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Denver Nuggets offseason to-do list: Part 1

Kalen Deremo Avatar
April 27, 2015


During the last four years at my former website, come April or May (I could always rely on first-round playoff losses!), I used to write an annual column detailing the Nuggets’ most pressing offseason priorities. This would include free-agent signing, trades, draft selections, coaching moves — all the tasty stuff fans ruminate on a daily basis once the season concludes. Essentially I’d put on my GM hat and scribble down all the transactions I thought would benefit the Nuggets most each summer. And even though I’ve relocated to BSN the armchair tradition continues for the fifth year in a row, this time for the upcoming summer of 2015.

Before disclosing the nine items on my list there are a few things you should know about the 2015-16 Denver Nuggets…

First, the Nuggets have only eight players under guaranteed contracts for 2015-16: Ty Lawson, Danilo Gallinari, J.J. Hickson, Kenneth Faried, Jusuf Nurkic, Gary Harris, Erick Green and Joffrey Lauvergne. The combined total of these players’ salaries amounts to roughly $46 million. Meanwhile, Wilson Chandler and Randy Foye have team options for $7.2 million and $3.1 million respectively, Jameer Nelson has a player option for $3.3 million and Will Barton has a qualifying offer worth $1.2 million. That’s an additional $14 million splayed between four pretty solid NBA players likely to affect the rotation next season (if retained, of course) which would bring the roster total to 12; however, chances are at least one of these players will pack their bags and depart for ostensibly greener pastures come June. All things considered, look for the Nuggets to enter free agency with anywhere between $47 and $57 million on the books.

As of now the Nuggets have the eighth most cap space in the entire league. Again, this could fluctuate largely depending on what the team decides to do with the four players mentioned above. Early estimates peg the 2015-16 NBA cap at roughly $67 million — which is great for a team like the Nuggets that has only three longterm player investments in Faried, Nurkic and Harris — yet thanks to the new multibillion-dollar TV deal the NBA signed last October, as well as an overall increase in profit, many are predicting the cap to approach $80 to $90 million by 2017.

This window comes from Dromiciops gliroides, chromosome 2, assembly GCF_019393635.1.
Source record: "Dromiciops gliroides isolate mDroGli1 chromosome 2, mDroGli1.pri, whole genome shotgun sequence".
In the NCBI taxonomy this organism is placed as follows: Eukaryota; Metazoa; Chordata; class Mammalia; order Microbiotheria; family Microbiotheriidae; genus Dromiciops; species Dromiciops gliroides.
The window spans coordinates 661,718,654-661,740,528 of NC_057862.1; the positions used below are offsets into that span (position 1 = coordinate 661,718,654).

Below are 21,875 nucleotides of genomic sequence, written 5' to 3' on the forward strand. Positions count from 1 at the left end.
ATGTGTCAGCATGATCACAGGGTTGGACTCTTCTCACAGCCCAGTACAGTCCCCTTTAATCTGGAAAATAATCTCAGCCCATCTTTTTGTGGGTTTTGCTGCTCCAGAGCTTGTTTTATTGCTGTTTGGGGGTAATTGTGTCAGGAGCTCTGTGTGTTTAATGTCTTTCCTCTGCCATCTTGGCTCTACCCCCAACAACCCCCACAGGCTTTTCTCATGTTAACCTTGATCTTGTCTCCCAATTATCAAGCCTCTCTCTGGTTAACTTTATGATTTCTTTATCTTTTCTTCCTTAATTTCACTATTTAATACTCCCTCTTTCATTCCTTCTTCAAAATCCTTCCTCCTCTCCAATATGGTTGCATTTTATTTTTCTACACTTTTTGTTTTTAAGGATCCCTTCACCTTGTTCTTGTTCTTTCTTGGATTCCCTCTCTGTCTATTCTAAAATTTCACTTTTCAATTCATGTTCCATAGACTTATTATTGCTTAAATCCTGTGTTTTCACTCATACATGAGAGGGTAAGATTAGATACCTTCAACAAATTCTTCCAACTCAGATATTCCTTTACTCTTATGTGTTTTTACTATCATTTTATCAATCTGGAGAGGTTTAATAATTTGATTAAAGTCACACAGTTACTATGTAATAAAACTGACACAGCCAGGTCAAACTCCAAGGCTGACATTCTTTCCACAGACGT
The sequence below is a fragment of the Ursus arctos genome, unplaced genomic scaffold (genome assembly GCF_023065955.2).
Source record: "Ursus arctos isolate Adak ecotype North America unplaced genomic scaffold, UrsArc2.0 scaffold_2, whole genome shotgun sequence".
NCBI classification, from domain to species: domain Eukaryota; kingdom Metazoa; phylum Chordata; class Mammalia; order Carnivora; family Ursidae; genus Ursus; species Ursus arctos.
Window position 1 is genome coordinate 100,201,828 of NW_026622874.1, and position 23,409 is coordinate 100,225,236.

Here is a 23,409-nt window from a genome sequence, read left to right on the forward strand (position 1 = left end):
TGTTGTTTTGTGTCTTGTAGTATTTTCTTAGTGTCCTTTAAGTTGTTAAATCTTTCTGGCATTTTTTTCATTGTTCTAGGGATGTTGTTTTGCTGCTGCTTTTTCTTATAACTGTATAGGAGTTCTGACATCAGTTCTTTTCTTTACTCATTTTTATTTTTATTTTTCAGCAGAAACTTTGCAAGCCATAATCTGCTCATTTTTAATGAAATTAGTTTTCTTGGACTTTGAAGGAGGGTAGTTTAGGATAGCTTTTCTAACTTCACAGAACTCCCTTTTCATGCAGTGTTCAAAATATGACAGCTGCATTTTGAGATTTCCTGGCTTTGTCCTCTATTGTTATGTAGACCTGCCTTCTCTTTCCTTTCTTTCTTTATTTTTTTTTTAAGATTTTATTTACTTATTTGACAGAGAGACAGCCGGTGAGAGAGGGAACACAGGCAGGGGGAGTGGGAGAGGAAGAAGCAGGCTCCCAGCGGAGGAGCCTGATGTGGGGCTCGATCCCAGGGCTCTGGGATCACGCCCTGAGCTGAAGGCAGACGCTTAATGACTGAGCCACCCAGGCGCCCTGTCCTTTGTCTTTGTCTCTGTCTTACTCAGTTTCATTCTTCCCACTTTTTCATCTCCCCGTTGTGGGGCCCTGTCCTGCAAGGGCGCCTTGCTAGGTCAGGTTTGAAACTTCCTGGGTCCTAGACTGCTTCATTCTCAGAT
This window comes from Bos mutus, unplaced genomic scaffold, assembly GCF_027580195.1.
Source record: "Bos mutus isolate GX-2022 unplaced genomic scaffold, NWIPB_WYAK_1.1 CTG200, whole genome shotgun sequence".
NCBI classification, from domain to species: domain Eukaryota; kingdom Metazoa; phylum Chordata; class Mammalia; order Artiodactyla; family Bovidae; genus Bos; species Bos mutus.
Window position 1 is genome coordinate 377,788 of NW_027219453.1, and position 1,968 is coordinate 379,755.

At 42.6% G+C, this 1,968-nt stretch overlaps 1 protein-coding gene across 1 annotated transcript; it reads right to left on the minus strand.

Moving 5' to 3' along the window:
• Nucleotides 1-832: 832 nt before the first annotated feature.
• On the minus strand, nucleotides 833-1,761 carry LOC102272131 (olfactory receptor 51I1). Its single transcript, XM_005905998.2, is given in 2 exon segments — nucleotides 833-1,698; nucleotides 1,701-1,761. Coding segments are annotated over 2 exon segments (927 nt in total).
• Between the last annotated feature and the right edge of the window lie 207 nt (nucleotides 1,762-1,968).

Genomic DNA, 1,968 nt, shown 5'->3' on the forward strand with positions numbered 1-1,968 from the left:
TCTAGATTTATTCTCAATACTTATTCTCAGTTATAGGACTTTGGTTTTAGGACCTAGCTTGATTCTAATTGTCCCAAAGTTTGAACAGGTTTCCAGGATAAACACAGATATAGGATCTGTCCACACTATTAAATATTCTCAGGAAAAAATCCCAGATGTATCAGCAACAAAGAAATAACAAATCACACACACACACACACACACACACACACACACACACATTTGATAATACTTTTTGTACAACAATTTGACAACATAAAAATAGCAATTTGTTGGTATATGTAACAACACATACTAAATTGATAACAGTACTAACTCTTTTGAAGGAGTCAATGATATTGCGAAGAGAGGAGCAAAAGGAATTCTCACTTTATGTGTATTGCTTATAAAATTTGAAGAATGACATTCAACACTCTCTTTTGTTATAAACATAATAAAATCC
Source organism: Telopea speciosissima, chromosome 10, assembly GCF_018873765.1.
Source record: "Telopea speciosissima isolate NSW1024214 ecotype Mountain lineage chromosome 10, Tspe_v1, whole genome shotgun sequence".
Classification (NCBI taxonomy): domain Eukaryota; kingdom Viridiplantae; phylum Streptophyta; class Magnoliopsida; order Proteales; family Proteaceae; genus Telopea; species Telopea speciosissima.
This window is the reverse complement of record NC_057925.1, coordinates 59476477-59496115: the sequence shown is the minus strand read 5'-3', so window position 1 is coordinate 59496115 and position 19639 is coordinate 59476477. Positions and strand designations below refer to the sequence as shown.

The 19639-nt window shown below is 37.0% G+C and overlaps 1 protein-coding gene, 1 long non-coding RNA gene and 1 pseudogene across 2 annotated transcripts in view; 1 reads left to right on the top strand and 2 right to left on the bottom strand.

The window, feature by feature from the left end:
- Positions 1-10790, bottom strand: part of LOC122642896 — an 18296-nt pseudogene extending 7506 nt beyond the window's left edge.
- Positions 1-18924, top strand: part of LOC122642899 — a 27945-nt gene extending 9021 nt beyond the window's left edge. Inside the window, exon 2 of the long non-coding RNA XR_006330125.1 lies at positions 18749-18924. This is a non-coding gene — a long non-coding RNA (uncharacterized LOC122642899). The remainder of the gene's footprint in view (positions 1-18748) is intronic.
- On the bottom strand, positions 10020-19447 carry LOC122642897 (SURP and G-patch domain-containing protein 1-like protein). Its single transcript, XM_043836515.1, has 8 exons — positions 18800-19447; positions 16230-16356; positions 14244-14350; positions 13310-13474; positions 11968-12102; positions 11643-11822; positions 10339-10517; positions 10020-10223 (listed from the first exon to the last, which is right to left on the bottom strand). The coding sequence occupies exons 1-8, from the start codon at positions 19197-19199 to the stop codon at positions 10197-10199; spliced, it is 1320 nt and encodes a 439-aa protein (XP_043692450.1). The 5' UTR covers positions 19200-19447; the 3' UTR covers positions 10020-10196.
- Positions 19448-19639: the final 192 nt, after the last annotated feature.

So what does this mean for the Nuggets?

In short, Denver has money to spend now and plenty of money to spend over the next few years. The Nuggets are also the sixth youngest team in the NBA — neither Lawson or Gallinari, Denver’s two best players, are over 27 years of age — and possess three future first-round draft picks (including the Knicks’ pick next year!) in addition to their own, as well as a top 10 pick (possibly top three!) in the NBA Draft this year. So while seasons like the previous two certainly suck from a pure viewing standpoint, there’s no denying they’ve helped put the Nuggets in position to climb the Western Conference standings IF Tim Connelly and co. can capitalize on the team’s current surplus of assets and cap room.

OK, now that that’s out of the way it’s time to dive into Part 1 of this series analyzing the Nuggets’ most urgent needs heading into the upcoming offseason, one that is perhaps the team’s most pivotal in over a decade…

9.  Extend Will Barton’s qualifying offer

I’ve been a Will Barton fan for a while. He was one of my favorite sleepers in the 2012 draft and as any draftnik well knows, once you attach yourself to a collegiate or foreign prospect, it’s hard to let go.

Though Barton hasn’t exactly panned out the way I (or Portland) thought, he’s still only 24 and on the upswing of his career. After being traded to the Nuggets in February he averaged 11 points, five boards, two assists and a steal in only 24 minutes of action per game, including nine separate occasions where he scored 15 points or more.

What I love most about Barton is that he’s the exact type of player the Nuggets absolutely must sign this offseason (more on this later). He plays hard, he puts forth effort on defense, he’s positive, he wants to be in Denver and he listens to what his coach tells him to do.